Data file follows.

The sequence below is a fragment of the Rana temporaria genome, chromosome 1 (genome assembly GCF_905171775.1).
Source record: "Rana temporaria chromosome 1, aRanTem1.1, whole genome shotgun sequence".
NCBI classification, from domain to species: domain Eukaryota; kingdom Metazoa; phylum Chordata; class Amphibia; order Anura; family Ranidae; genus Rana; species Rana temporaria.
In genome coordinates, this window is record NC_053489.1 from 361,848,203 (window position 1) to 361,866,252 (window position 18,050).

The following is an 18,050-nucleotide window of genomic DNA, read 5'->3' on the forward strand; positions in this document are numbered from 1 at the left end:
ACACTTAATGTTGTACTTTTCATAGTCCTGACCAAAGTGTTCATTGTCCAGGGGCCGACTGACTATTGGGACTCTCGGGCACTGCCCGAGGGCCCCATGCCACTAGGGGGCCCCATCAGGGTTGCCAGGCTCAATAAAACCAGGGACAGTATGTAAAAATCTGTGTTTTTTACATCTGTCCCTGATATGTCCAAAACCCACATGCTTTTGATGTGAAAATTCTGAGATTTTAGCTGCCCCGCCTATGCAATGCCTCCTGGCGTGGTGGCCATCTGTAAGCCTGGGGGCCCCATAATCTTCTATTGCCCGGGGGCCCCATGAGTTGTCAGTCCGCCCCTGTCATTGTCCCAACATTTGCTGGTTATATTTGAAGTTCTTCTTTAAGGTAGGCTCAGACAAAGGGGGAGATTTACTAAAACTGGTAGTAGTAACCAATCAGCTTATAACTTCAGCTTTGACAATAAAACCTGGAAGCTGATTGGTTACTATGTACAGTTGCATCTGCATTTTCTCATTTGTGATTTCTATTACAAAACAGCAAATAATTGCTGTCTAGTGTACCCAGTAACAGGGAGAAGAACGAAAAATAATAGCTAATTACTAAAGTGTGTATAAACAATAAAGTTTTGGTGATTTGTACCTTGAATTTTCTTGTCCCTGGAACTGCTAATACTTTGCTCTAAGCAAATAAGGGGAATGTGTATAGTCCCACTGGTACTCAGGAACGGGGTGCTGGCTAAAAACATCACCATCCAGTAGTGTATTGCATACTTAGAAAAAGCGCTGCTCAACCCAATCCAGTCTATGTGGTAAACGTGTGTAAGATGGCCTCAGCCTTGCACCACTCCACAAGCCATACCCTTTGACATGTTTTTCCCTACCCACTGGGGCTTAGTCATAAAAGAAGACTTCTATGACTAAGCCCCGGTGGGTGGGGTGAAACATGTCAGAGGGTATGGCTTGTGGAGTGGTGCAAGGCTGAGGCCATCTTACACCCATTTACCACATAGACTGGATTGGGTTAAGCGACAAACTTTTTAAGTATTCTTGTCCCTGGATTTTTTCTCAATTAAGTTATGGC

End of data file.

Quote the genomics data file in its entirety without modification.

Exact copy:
The sequence below is a fragment of the Rana temporaria genome, chromosome 1 (genome assembly GCF_905171775.1).
Source record: "Rana temporaria chromosome 1, aRanTem1.1, whole genome shotgun sequence".
NCBI classification, from domain to species: domain Eukaryota; kingdom Metazoa; phylum Chordata; class Amphibia; order Anura; family Ranidae; genus Rana; species Rana temporaria.
In genome coordinates, this window is record NC_053489.1 from 361,848,203 (window position 1) to 361,866,252 (window position 18,050).

The following is an 18,050-nucleotide window of genomic DNA, read 5'->3' on the forward strand; positions in this document are numbered from 1 at the left end:
ACACTTAATGTTGTACTTTTCATAGTCCTGACCAAAGTGTTCATTGTCCAGGGGCCGACTGACTATTGGGACTCTCGGGCACTGCCCGAGGGCCCCATGCCACTAGGGGGCCCCATCAGGGTTGCCAGGCTCAATAAAACCAGGGACAGTATGTAAAAATCTGTGTTTTTTACATCTGTCCCTGATATGTCCAAAACCCACATGCTTTTGATGTGAAAATTCTGAGATTTTAGCTGCCCCGCCTATGCAATGCCTCCTGGCGTGGTGGCCATCTGTAAGCCTGGGGGCCCCATAATCTTCTATTGCCCGGGGGCCCCATGAGTTGTCAGTCCGCCCCTGTCATTGTCCCAACATTTGCTGGTTATATTTGAAGTTCTTCTTTAAGGTAGGCTCAGACAAAGGGGGAGATTTACTAAAACTGGTAGTAGTAACCAATCAGCTTATAACTTCAGCTTTGACAATAAAACCTGGAAGCTGATTGGTTACTATGTACAGTTGCATCTGCATTTTCTCATTTGTGATTTCTATTACAAAACAGCAAATAATTGCTGTCTAGTGTACCCAGTAACAGGGAGAAGAACGAAAAATAATAGCTAATTACTAAAGTGTGTATAAACAATAAAGTTTTGGTGATTTGTACCTTGAATTTTCTTGTCCCTGGAACTGCTAATACTTTGCTCTAAGCAAATAAGGGGAATGTGTATAGTCCCACTGGTACTCAGGAACGGGGTGCTGGCTAAAAACATCACCATCCAGTAGTGTATTGCATACTTAGAAAAAGCGCTGCTCAACCCAATCCAGTCTATGTGGTAAACGTGTGTAAGATGGCCTCAGCCTTGCACCACTCCACAAGCCATACCCTTTGACATGTTTTTCCCTACCCACTGGGGCTTAGTCATAAAAGAAGACTTCTATGACTAAGCCCCGGTGGGTGGGGTGAAACATGTCAGAGGGTATGGCTTGTGGAGTGGTGCAAGGCTGAGGCCATCTTACACCCATTTACCACATAGACTGGATTGGGTTAAGCGACAAACTTTTTAAGTATTCTTGTCCCTGGATTTTTTCTCAATTAAGTTATGGC